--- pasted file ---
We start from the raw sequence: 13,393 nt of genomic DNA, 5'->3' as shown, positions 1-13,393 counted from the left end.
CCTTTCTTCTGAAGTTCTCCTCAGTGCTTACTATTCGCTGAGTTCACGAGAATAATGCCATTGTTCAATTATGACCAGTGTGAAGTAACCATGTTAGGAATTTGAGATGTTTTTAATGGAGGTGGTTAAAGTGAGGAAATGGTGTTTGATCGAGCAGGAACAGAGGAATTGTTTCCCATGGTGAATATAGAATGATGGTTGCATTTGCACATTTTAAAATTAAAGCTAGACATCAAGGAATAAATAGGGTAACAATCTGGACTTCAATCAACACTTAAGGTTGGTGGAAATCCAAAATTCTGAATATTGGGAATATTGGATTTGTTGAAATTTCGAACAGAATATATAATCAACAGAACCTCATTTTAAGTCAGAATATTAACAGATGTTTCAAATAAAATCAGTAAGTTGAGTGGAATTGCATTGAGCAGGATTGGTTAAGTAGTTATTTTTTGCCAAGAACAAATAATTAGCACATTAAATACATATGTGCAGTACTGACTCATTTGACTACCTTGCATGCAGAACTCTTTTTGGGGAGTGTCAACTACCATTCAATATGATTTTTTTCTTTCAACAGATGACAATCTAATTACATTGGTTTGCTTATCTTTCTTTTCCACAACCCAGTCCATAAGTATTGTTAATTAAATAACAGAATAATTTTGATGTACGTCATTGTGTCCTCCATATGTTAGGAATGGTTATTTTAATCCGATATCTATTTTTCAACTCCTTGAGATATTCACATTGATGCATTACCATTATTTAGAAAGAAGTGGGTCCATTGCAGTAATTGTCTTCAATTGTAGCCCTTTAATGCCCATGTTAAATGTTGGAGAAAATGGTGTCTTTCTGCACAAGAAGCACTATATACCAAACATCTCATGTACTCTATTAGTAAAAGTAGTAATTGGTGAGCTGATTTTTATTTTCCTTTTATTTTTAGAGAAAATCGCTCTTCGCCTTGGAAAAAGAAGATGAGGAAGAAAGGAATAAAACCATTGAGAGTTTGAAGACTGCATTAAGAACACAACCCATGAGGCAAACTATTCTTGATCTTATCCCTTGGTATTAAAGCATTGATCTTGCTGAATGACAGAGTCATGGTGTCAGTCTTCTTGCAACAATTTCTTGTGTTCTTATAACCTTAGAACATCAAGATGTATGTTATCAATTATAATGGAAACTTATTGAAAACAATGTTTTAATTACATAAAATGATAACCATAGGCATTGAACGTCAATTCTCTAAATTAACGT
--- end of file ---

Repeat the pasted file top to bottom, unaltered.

We start from the raw sequence: 13,393 nt of genomic DNA, 5'->3' as shown, positions 1-13,393 counted from the left end.
CCTTTCTTCTGAAGTTCTCCTCAGTGCTTACTATTCGCTGAGTTCACGAGAATAATGCCATTGTTCAATTATGACCAGTGTGAAGTAACCATGTTAGGAATTTGAGATGTTTTTAATGGAGGTGGTTAAAGTGAGGAAATGGTGTTTGATCGAGCAGGAACAGAGGAATTGTTTCCCATGGTGAATATAGAATGATGGTTGCATTTGCACATTTTAAAATTAAAGCTAGACATCAAGGAATAAATAGGGTAACAATCTGGACTTCAATCAACACTTAAGGTTGGTGGAAATCCAAAATTCTGAATATTGGGAATATTGGATTTGTTGAAATTTCGAACAGAATATATAATCAACAGAACCTCATTTTAAGTCAGAATATTAACAGATGTTTCAAATAAAATCAGTAAGTTGAGTGGAATTGCATTGAGCAGGATTGGTTAAGTAGTTATTTTTTGCCAAGAACAAATAATTAGCACATTAAATACATATGTGCAGTACTGACTCATTTGACTACCTTGCATGCAGAACTCTTTTTGGGGAGTGTCAACTACCATTCAATATGATTTTTTTCTTTCAACAGATGACAATCTAATTACATTGGTTTGCTTATCTTTCTTTTCCACAACCCAGTCCATAAGTATTGTTAATTAAATAACAGAATAATTTTGATGTACGTCATTGTGTCCTCCATATGTTAGGAATGGTTATTTTAATCCGATATCTATTTTTCAACTCCTTGAGATATTCACATTGATGCATTACCATTATTTAGAAAGAAGTGGGTCCATTGCAGTAATTGTCTTCAATTGTAGCCCTTTAATGCCCATGTTAAATGTTGGAGAAAATGGTGTCTTTCTGCACAAGAAGCACTATATACCAAACATCTCATGTACTCTATTAGTAAAAGTAGTAATTGGTGAGCTGATTTTTATTTTCCTTTTATTTTTAGAGAAAATCGCTCTTCGCCTTGGAAAAAGAAGATGAGGAAGAAAGGAATAAAACCATTGAGAGTTTGAAGACTGCATTAAGAACACAACCCATGAGGCAAACTATTCTTGATCTTATCCCTTGGTATTAAAGCATTGATCTTGCTGAATGACAGAGTCATGGTGTCAGTCTTCTTGCAACAATTTCTTGTGTTCTTATAACCTTAGAACATCAAGATGTATGTTATCAATTATAATGGAAACTTATTGAAAACAATGTTTTAATTACATAAAATGATAACCATAGGCATTGAACGTCAATTCTCTAAATTAACGT